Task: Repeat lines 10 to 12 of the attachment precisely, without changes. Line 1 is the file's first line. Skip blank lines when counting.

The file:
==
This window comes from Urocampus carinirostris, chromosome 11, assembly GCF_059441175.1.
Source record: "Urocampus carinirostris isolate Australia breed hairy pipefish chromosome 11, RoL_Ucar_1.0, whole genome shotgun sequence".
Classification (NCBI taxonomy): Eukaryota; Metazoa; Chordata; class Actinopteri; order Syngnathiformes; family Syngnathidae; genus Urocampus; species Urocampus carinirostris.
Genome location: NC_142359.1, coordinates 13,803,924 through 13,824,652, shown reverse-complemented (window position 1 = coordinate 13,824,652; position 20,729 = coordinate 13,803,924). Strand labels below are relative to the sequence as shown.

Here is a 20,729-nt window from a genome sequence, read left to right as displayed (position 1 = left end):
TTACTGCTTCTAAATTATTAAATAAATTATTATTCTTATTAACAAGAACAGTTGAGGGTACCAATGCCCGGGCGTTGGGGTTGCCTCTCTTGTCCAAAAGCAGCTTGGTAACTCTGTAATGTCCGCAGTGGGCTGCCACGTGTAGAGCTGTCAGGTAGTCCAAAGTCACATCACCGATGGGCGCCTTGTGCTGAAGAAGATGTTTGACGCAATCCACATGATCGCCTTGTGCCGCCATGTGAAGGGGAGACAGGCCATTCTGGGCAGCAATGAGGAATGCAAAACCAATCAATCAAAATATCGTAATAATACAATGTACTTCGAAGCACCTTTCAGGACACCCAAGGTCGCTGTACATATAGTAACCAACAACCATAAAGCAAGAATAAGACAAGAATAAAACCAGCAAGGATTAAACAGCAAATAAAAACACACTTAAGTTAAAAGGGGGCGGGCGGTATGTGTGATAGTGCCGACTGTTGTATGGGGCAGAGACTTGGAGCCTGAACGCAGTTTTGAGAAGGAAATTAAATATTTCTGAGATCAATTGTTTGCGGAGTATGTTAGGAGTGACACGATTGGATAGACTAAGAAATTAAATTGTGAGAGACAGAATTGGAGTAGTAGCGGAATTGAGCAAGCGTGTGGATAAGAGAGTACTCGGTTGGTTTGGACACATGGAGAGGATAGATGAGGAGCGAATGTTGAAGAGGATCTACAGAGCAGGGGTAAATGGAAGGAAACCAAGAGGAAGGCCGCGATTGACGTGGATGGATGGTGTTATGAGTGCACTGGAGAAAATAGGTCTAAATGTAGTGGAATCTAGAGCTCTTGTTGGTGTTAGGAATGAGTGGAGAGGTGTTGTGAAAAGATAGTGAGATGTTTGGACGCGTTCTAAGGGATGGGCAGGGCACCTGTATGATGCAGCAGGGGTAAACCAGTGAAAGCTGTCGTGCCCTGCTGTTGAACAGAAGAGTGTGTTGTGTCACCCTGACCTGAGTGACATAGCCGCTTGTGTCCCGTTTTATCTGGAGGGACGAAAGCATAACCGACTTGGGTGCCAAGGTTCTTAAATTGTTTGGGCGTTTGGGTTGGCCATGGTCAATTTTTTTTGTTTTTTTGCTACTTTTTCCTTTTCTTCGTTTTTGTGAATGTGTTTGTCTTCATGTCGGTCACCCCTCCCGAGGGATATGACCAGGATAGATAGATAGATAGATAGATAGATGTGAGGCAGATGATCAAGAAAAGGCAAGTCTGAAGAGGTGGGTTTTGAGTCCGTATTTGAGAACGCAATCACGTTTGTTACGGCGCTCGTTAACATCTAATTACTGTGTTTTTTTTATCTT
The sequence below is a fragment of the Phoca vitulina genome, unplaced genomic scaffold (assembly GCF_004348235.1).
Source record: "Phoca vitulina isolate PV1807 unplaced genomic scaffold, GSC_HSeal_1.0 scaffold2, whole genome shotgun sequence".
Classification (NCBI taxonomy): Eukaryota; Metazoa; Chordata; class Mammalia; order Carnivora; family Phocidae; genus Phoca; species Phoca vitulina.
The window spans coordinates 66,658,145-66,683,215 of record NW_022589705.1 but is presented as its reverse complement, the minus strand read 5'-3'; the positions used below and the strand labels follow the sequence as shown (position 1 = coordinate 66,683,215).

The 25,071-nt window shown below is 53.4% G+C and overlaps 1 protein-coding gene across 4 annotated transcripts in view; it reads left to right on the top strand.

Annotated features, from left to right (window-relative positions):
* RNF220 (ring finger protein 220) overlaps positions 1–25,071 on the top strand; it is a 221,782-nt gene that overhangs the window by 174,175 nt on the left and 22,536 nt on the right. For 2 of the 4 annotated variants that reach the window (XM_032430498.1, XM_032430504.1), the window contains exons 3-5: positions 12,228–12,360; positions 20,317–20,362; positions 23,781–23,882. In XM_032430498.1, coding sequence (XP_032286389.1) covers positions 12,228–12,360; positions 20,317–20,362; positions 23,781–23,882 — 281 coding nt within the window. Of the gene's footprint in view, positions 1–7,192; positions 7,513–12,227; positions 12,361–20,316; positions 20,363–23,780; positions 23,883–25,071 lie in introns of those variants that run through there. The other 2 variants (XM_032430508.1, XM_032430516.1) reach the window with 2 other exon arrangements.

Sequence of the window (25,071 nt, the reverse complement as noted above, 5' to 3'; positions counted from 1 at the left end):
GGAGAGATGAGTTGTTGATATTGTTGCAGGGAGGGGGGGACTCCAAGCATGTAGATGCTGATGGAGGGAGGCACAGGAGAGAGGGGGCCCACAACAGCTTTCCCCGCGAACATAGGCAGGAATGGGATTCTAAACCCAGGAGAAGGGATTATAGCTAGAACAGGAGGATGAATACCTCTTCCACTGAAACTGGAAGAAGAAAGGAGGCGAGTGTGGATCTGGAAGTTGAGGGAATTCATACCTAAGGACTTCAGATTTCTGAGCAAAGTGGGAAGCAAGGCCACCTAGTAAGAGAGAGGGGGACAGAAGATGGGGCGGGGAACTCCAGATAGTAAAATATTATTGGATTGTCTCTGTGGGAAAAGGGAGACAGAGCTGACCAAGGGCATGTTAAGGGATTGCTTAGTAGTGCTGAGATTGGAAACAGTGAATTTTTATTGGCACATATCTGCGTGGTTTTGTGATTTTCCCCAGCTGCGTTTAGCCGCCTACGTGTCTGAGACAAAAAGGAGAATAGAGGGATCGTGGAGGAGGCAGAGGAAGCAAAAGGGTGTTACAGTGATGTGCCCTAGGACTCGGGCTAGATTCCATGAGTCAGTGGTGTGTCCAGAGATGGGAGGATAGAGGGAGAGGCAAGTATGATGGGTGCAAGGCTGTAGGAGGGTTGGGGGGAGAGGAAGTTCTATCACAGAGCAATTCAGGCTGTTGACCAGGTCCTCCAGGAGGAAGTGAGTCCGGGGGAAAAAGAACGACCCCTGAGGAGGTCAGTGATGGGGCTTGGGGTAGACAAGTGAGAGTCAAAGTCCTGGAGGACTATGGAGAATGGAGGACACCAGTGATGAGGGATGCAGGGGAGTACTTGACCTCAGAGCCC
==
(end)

The window spans coordinates 66,658,145-66,683,215 of record NW_022589705.1 but is presented as its reverse complement, the minus strand read 5'-3'; the positions used below and the strand labels follow the sequence as shown (position 1 = coordinate 66,683,215).

The 25,071-nt window shown below is 53.4% G+C and overlaps 1 protein-coding gene across 4 annotated transcripts in view; it reads left to right on the top strand.

Annotated features, from left to right (window-relative positions):